“As to the question whether ‘sterlingisation’ [keeping the pound without the oversight of the Bank of England] were compatible with EU membership, the answer is that this would simply not be possible, since that would obviously imply a situation where the candidate country concerned would not have a monetary authority of its own and thus no necessary instruments of the economic and monetary union,” he wrote in a letter to Danny Alexander, chief secretary to the Treasury, this month.
Lord Kerr says a way to negotiate this challenge could probably be found: “A declaration of intent to join at an appropriate unspecified future date would probably suffice.”
However, it is unclear whether other EU nations or applicants would accept a commitment from Scotland that was tactical rather than sincere. Edinburgh would need time to show it was managing its own budgets and currency system responsibly.
Sweden has a de facto opt-out from the euro by not meeting some technical criteria but the EU has said it will be less tolerant of such tactics from new members.
3) Managing a transition
Increasing speculation centres on a potential “transitional agreement” that would grant Scots special rights akin to membership while their application for readmission was going through the system. People involved in the case of Greenland – which left the European Economic Community in 1985 – say the bureaucracy of an exit is gruelling and would be best avoided if Scotland is going to return to the bloc after a brief period outside.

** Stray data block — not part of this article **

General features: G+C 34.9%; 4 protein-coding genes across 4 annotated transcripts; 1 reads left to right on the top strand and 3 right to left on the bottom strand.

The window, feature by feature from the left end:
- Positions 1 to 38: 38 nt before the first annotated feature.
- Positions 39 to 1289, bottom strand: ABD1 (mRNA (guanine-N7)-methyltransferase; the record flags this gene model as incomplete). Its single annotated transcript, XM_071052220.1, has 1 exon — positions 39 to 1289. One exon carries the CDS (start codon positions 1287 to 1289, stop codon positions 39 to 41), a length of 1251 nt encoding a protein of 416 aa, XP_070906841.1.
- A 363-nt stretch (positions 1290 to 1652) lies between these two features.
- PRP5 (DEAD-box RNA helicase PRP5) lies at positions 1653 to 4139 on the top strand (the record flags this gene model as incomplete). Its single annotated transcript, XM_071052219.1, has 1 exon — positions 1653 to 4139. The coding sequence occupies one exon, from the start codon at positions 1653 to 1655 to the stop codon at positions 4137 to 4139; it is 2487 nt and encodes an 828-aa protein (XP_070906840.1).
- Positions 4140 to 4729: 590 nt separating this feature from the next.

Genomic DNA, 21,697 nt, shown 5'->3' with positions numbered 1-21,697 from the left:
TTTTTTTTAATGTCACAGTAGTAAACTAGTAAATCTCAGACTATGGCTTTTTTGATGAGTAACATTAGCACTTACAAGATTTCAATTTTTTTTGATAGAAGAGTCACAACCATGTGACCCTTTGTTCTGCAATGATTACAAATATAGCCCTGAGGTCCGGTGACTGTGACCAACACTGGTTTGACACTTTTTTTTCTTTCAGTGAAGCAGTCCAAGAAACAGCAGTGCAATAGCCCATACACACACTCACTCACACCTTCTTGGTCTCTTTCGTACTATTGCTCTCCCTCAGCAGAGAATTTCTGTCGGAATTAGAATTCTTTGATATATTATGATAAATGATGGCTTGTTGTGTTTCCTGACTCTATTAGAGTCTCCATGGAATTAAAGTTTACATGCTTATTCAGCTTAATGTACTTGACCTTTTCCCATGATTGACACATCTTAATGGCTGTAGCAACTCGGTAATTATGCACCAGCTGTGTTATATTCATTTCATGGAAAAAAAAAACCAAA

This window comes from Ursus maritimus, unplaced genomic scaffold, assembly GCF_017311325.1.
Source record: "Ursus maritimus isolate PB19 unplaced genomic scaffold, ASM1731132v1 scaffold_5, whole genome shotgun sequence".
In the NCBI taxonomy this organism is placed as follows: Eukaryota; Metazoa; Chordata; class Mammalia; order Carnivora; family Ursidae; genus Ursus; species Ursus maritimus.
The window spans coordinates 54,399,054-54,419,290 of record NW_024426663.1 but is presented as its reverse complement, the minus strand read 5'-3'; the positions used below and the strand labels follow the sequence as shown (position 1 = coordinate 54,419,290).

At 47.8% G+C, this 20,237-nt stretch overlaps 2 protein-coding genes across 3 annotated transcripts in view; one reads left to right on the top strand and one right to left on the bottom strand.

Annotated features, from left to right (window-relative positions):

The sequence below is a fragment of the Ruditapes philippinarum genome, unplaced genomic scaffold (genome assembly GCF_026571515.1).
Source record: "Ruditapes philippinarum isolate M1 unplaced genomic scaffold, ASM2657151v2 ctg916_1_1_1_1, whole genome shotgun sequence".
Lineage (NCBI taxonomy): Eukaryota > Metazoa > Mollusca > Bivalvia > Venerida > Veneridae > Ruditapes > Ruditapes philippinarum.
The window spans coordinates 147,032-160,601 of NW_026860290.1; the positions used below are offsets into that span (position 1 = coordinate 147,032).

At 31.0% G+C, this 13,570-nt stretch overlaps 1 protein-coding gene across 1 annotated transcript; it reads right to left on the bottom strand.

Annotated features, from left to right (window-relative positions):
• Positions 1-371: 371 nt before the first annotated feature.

Lawyers say it would be logical for the EU to agree to a temporary deal so Scots would remain locked into EU standards for, say, agriculture and labour while their reapplication is considered. The status of Scotland’s fisheries would be particularly sensitive as EU quotas are won in hard-fought negotiations where national population is important. An independent Scotland would lose leverage.
A transitional agreement would be an unprecedented compromise for an unprecedented situation. However, the idea of non-EU states conforming with EU law is not unusual. Countries such as Norway, Switzerland and Serbia often have to abide with large parts of the acquis – the body of EU legislation on topics ranging from competition to energy – because of the amount of business they conduct with the bloc.
Scotland could also take advantage of the period between the referendum and independence. Although the SNP envisages independence in March 2016, a delay would give it longer to negotiate EU admission in parallel.
4) Forget that rebate
In some respects, Scotland would be able to carry on in the EU much as it did as part of the UK, still sending six lawmakers to the European parliament.
Lord Kerr, however, said Scotland would almost certainly not be able to continue to enjoy Britain’s rebate from budget contributions that Margaret Thatcher, then prime minister, won in 1984.
“Existing member states, many much poorer in per capita terms than Scotland, would not agree to pay more to let the Scots pay less.”